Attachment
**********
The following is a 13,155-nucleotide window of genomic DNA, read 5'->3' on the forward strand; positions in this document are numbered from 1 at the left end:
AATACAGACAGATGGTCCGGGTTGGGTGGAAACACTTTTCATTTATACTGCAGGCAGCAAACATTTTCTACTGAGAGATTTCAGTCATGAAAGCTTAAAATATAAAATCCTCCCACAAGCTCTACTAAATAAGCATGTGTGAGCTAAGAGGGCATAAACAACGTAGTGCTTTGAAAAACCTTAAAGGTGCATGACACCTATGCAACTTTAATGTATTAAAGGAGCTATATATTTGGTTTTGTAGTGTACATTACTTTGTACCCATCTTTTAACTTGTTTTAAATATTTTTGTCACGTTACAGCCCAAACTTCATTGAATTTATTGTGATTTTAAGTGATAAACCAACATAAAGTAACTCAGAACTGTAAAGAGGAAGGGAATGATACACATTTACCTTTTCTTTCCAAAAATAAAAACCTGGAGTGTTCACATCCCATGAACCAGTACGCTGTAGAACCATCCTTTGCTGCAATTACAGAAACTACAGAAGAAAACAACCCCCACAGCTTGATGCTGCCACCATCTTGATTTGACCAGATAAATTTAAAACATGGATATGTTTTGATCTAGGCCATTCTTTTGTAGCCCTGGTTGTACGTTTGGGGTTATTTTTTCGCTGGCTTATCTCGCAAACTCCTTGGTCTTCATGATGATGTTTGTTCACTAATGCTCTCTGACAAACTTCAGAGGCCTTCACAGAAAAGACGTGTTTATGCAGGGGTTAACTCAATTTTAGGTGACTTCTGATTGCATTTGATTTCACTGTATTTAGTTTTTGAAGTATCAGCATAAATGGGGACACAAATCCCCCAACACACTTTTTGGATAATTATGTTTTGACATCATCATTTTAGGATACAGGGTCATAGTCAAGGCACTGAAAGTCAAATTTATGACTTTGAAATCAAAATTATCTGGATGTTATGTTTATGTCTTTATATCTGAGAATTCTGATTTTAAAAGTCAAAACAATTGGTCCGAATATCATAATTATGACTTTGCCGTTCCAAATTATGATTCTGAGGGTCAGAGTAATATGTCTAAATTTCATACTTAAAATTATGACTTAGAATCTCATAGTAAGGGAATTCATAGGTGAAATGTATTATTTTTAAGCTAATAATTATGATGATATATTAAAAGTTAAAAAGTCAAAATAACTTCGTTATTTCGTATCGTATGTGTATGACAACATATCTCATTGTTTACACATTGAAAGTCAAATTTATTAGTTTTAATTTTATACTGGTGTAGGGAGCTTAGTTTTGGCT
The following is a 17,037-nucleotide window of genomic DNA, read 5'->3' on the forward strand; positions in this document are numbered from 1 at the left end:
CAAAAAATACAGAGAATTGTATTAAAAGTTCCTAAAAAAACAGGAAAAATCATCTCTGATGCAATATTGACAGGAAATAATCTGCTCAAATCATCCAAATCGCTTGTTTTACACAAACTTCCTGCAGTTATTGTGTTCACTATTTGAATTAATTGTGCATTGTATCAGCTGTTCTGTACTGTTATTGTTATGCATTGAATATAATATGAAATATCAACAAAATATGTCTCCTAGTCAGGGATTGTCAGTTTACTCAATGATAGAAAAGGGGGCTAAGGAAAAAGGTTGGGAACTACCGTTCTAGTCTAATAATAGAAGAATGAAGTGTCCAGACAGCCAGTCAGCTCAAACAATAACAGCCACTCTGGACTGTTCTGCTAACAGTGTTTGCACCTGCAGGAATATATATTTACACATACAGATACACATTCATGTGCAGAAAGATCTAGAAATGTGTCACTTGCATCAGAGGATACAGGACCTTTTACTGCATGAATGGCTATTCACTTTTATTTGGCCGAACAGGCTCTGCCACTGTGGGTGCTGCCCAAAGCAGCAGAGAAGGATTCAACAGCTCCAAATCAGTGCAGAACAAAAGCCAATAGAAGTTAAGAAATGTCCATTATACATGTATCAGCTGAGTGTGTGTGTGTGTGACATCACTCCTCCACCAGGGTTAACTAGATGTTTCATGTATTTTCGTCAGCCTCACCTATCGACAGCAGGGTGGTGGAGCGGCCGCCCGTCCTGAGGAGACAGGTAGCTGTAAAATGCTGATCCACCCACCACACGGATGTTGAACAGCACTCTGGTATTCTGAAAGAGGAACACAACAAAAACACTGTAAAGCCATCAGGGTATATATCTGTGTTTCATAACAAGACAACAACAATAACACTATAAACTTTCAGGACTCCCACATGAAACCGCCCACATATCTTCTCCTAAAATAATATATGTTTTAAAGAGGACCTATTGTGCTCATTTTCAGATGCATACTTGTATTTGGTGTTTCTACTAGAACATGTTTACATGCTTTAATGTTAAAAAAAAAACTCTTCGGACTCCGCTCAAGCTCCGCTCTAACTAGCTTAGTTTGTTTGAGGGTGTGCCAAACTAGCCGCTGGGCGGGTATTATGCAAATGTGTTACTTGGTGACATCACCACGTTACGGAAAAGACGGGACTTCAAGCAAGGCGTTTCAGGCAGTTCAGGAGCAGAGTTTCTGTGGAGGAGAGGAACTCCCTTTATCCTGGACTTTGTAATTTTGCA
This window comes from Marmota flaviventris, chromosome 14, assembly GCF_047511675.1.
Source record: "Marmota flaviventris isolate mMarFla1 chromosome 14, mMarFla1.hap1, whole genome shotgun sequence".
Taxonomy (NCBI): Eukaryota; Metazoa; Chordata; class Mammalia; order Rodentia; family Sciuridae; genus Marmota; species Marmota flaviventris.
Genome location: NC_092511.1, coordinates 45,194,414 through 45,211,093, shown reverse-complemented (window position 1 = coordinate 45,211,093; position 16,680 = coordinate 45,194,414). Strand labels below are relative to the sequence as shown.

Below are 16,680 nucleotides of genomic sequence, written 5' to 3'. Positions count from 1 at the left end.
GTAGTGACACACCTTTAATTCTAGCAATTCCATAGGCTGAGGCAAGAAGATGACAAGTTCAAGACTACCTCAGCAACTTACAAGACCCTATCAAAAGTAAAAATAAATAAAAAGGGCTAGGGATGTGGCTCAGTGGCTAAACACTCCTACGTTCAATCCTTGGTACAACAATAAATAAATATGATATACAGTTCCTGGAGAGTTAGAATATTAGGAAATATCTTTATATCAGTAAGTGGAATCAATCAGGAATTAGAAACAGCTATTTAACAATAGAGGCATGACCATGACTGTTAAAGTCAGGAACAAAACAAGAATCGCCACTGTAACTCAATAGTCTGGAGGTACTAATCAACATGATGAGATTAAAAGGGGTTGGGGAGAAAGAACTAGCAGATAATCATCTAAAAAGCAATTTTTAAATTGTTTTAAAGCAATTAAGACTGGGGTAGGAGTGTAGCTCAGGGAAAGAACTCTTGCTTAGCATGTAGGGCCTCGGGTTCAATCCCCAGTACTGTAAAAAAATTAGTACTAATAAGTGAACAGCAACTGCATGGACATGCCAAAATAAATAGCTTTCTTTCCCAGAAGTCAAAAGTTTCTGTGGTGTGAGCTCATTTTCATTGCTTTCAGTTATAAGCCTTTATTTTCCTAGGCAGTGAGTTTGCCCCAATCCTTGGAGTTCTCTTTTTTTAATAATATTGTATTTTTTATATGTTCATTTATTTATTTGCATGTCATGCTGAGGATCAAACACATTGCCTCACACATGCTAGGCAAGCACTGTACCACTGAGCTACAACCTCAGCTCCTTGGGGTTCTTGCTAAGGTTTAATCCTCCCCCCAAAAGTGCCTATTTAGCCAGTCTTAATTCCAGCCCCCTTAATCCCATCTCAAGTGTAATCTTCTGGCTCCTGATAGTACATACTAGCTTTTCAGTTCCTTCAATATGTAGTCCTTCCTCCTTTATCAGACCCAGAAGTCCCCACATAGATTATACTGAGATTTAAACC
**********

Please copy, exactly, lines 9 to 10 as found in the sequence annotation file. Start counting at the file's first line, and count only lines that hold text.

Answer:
Below are 16,680 nucleotides of genomic sequence, written 5' to 3'. Positions count from 1 at the left end.
GTAGTGACACACCTTTAATTCTAGCAATTCCATAGGCTGAGGCAAGAAGATGACAAGTTCAAGACTACCTCAGCAACTTACAAGACCCTATCAAAAGTAAAAATAAATAAAAAGGGCTAGGGATGTGGCTCAGTGGCTAAACACTCCTACGTTCAATCCTTGGTACAACAATAAATAAATATGATATACAGTTCCTGGAGAGTTAGAATATTAGGAAATATCTTTATATCAGTAAGTGGAATCAATCAGGAATTAGAAACAGCTATTTAACAATAGAGGCATGACCATGACTGTTAAAGTCAGGAACAAAACAAGAATCGCCACTGTAACTCAATAGTCTGGAGGTACTAATCAACATGATGAGATTAAAAGGGGTTGGGGAGAAAGAACTAGCAGATAATCATCTAAAAAGCAATTTTTAAATTGTTTTAAAGCAATTAAGACTGGGGTAGGAGTGTAGCTCAGGGAAAGAACTCTTGCTTAGCATGTAGGGCCTCGGGTTCAATCCCCAGTACTGTAAAAAAATTAGTACTAATAAGTGAACAGCAACTGCATGGACATGCCAAAATAAATAGCTTTCTTTCCCAGAAGTCAAAAGTTTCTGTGGTGTGAGCTCATTTTCATTGCTTTCAGTTATAAGCCTTTATTTTCCTAGGCAGTGAGTTTGCCCCAATCCTTGGAGTTCTCTTTTTTTAATAATATTGTATTTTTTATATGTTCATTTATTTATTTGCATGTCATGCTGAGGATCAAACACATTGCCTCACACATGCTAGGCAAGCACTGTACCACTGAGCTACAACCTCAGCTCCTTGGGGTTCTTGCTAAGGTTTAATCCTCCCCCCAAAAGTGCCTATTTAGCCAGTCTTAATTCCAGCCCCCTTAATCCCATCTCAAGTGTAATCTTCTGGCTCCTGATAGTACATACTAGCTTTTCAGTTCCTTCAATATGTAGTCCTTCCTCCTTTATCAGACCCAGAAGTCCCCACATAGATTATACTGAGATTTAAACC